Members at increased risk of scams, watchdogs warn

TPR, FCA and Maps say members are at ‘increased risk’ amid economic uncertainty

Jonathan Stapleton
clock • 3 min read
Pensions minister Laura Trott: We’re committed to arming savers with the tools they need to spot duplicitous fraudsters Image: parliament.uk (CC BY 3.0)
Image:

Pensions minister Laura Trott: We’re committed to arming savers with the tools they need to spot duplicitous fraudsters Image: parliament.uk (CC BY 3.0)

The Pensions Regulator (TPR), Financial Conduct Authority (FCA) and the Money and Pensions Service (Maps) have joined forces to warn trustees and savers of a potential increased risk from scammers seeking to cash in on economic uncertainty.

The warning - issued today (11 November) - comes amid fears that recent headlines over squeezed household finances may leave savers more vulnerable to scammers.

The three bodies - all members of the Pension Scams Action Group (PSAG), a multi-agency taskforce dedicated to keeping savers safe from scams - are concerned that fears over the economy, such as recent extreme movements in gilt yields, may prompt savers to incorrectly decide there is a risk to their retirement pots and make rushed decisions about their finances.

While the three organisations had not yet seen evidence of an increase in pension scams, they explained they wanted to act now given concern over cost of living increases and interest rate rises, which may make savers more likely to look for ways to shore up their finances. This may potentially leave them exposed to crooks set on exploiting their fears.

Don't panic

TPR executive director of frontline regulation and PSAG spokeswoman Nicola Parish said: "Pension schemes are not at risk of collapse. It's vital that savers who have seen recent headlines over the economy don't panic and rush a decision over their retirement savings.

"Scammers exploit uncertainty. And savers' worries about their finances may make them more vulnerable to fraudsters' common tactics. Scammers may pose as people or organisations savers trust. They may contact savers out-of-the blue to make promises that appear too good to be true - because they are."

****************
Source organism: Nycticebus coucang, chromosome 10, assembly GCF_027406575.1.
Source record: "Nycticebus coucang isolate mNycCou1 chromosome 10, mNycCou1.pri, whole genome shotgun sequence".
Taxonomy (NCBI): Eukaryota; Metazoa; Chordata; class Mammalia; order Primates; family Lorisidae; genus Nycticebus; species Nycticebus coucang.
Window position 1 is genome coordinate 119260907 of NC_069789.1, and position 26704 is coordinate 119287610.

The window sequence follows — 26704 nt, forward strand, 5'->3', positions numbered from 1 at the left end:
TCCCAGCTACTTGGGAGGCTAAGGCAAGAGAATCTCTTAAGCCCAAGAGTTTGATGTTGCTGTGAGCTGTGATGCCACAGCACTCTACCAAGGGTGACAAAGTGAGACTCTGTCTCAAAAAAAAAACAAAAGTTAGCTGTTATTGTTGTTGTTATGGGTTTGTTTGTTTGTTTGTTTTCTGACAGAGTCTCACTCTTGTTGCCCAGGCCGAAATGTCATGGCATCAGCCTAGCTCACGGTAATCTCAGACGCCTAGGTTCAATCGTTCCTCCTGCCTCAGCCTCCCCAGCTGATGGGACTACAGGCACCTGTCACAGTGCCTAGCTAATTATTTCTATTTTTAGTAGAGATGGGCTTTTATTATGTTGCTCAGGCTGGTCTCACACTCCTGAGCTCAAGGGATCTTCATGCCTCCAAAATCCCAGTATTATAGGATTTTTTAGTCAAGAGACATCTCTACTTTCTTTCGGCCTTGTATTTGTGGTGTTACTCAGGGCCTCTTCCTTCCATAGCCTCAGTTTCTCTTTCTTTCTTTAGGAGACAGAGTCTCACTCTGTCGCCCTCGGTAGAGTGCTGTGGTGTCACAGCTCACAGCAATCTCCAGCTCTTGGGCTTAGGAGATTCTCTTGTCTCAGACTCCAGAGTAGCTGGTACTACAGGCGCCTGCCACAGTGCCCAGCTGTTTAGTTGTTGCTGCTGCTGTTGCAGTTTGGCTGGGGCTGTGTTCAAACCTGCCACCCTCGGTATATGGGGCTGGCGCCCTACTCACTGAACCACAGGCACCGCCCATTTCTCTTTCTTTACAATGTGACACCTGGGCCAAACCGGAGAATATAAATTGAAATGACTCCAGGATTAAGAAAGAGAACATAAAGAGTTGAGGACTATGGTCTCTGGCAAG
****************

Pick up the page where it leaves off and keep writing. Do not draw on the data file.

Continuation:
She added: "We urge all savers to avoid hasty decisions and contact MoneyHelper for free, impartial guidance before taking any action. Savers can also find more information on how to spot the warning signs and check that they are dealing with a legitimate firm by visiting the FCA's ScamSmart website."

FCA executive director of enforcement and market oversight Mark Steward said: "The FCA urges anyone wanting pension advice to ensure they are dealing with an adviser authorised by the FCA on our register. Our ScamSmart website contains important information that will help you avoid scams as well as links to our register."

Maps head of guidance services and customer protection strategy Charlotte Jackson said: "We know that some savers may be worried about their pension pots. Scammers may try and take advantage of this uncertainty, so it's important that you take the time to get free, impartial guidance from our pension specialists at MoneyHelper before making any major decisions.

 "We will continue to work with the Pension Scams Action Group to protect consumers and signpost them to the information they need to make informed decisions."

Evolving defences

Minister for pensions Laura Trott said: "We're committed to arming savers with the tools they need to spot duplicitous fraudsters, who can be articulate, appear financially knowledgeable, and offer time-limited deals - all designed to convince people to hand over their hard-earned pension savings.

"As scammers' crooked techniques evolve, so must our defences, and we continue to work closely with partners across industry, regulators and law enforcement to send scammers packing. Savers can also get on the front foot themselves - knowing the common signs of a pension scam is a great way to start."

Read more: Eight common signs of a pension scam

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